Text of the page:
6. DIALECTICS OF POLICY DISCOURSE-CSR PRACTICE ▪ Local / Global ▪

    Developmental / Economic ▪ Mandatory / Obligatory
  7. LOCAL / GLOBAL ▪ Emphasize the “Indian-ness” of CSR, rather

    than as a “foreign” concept, and linked to “real-life” situations and exigencies not abstractions “The concept of parting with a portion of one’s surplus wealth for the good of society is neither modern nor a Western import into India… Over the centuries, this strong tradition of charity in almost all the business communities of India has acquired a secular character” (GOI, 2011a) ▪ Goal of CSR mandate to promote Indian companies’ global competitiveness ▪ Meet global “best practices” and standards ▪ Boost SME competitiveness ▪ Enable “continuous skill and competence upgrading of all employees by providing access to necessary learning opportunities” (SBLF, 2013)
  8. DEVELOPMENTAL / ECONOMIC ▪ CSR “culture” to go beyond “bottom

    of the pyramid” (Visser, 2008) to focus on community sustenance and environmental sustainability ▪ Economic growth unsustainable without social development “A corporate entity’s primary responsibility is to its shareholders and to its employees. Your businesses have to be globally competitive. However, even to win this race, you must work in a harmonious environment, an environment in which all citizens feel equally involved in processes of economic growth; an environment in which each citizen sees hope for a better future for him and for his or her children.” (GOI, 2007: 2) ▪ Pushback on inadequate business case made by the government “There have been mixed reactions to the introduction of the ‘spend or explain’ approach… It may take a while before all of Corporate India imbibes CSR as a culture. Activities specified in the Schedule are not elaborate or detailed enough to indicate the kind of projects that could be undertaken, for example, environment sustainability or social business projects could encompass a wide range of activities.” (PwC, 2013: 37)
  9. MANDATORY / OBLIGATORY ▪ Strong “expectations” by government and populace

    “Never forget that we are what we are because of what our Motherland has given us… India has made us. We must make Bharat [India].” (GOI, 2007: 5) “This is all the more relevant for listed entities, which,… have accessed funds from the public, have an element of public interest involved, and are obligated to make exhaustive continuous disclosures on a regular basis.” (SEBI, 2012: 1) ▪ Incremental application, regular consultations with industry and nonprofits “If done well, the CSR obligation will accelerate a new form of business in India, combining strong financial returns with social good. It is an opportunity for existing leaders to raise the bar on what can be achieved through CSR and sustainability. And it is a chance for the majority to reflect CSR much more actively in how they do business. If the risks of confusion, mediocrity, manipulation and a side-lining of CSR are addressed then it could put India at the forefront of business leadership.” (Draper, 2013) “Numerous consultations with stakeholders involved conversations around the inherent business case for the NVGs and assuaging fears that this process represented a path to heightened regulation and a compliance culture” (SBLF, 213: 20)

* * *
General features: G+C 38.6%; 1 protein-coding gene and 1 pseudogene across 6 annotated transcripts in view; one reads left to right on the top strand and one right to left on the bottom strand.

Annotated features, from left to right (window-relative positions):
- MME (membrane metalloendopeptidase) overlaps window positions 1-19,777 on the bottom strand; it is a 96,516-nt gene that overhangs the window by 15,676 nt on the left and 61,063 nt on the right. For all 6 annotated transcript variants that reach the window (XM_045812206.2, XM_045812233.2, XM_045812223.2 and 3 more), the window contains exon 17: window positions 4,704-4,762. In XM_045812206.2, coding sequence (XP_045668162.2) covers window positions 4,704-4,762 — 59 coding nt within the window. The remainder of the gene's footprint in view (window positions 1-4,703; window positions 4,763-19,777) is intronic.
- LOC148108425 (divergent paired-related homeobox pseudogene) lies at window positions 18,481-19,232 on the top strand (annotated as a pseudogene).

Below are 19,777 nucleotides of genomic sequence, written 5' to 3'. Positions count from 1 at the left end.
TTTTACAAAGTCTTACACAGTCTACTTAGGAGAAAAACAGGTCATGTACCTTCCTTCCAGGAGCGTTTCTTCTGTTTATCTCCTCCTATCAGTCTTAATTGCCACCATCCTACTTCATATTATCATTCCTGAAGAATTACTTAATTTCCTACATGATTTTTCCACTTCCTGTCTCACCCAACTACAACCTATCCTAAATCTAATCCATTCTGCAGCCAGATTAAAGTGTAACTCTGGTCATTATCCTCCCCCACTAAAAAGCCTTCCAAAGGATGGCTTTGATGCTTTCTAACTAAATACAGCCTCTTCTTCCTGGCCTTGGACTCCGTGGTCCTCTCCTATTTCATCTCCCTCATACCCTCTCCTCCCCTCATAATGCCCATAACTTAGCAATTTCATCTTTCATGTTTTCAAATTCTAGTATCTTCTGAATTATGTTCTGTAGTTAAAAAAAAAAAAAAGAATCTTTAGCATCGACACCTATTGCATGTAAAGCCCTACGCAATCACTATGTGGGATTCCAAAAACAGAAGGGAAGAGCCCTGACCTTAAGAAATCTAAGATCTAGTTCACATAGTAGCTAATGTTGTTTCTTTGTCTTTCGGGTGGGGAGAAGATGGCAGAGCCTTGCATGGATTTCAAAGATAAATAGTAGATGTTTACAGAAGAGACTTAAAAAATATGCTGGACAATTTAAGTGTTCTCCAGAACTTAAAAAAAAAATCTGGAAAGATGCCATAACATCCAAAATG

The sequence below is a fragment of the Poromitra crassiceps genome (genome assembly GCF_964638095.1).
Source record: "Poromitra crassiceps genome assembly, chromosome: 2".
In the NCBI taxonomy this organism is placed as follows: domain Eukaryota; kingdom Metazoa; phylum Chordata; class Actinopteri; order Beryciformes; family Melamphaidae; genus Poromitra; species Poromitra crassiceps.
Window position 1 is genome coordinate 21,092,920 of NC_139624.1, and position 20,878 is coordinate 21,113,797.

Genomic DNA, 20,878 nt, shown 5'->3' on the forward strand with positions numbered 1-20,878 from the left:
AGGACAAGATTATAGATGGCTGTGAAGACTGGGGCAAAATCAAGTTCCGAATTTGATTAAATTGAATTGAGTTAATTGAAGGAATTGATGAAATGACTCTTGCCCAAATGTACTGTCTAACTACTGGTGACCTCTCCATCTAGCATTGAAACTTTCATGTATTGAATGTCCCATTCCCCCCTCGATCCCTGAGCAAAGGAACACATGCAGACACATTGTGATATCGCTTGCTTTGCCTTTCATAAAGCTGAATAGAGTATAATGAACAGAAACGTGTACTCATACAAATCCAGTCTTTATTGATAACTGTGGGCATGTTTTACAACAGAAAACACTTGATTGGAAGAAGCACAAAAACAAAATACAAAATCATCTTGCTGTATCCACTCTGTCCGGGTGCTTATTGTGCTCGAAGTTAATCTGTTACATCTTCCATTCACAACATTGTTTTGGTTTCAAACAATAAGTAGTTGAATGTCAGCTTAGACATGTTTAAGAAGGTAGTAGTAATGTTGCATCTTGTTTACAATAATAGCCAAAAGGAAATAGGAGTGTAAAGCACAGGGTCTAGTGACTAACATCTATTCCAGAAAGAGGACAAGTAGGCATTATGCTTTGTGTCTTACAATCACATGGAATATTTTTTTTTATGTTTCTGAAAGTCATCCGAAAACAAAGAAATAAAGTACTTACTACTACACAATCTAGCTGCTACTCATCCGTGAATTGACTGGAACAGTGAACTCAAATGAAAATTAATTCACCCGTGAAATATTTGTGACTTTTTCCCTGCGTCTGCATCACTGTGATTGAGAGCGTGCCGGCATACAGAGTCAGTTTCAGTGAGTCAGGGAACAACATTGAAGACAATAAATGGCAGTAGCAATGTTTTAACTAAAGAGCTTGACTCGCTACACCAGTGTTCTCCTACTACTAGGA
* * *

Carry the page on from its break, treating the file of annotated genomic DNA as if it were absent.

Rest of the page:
10. IMPLICATIONS ▪ Linkages between policy discourse and CSR practices on

    the ground, and interdiscursivity across texts and communicative actors ▪ Examine CSR communication at the systemic level, not just intra-organizational or intra-industry strata ▪ Policy/practice as ongoing conversation involving multiple actors ▪ Further nuances to the “corporate citizenship” (Anastasiadis, 2014; Matten & Crane, 2005) approach to organizational ethics and CSR ▪ Intersection of business case rights and social “expectations” ▪ Firm as political actor – corporate investiture in social justice issues, despite hesitance borne of apolitical credo ▪ Inevitable corporatized nature of human development, together with scope for co-performing structural boundaries and negotiating meaning
  11. QUESTIONS/CONTACT ▪ Corresponding email: rahul.mitra@wayne.edu ▪ Full slides posted online

    via twitter at www.twitter.com/rahulmitra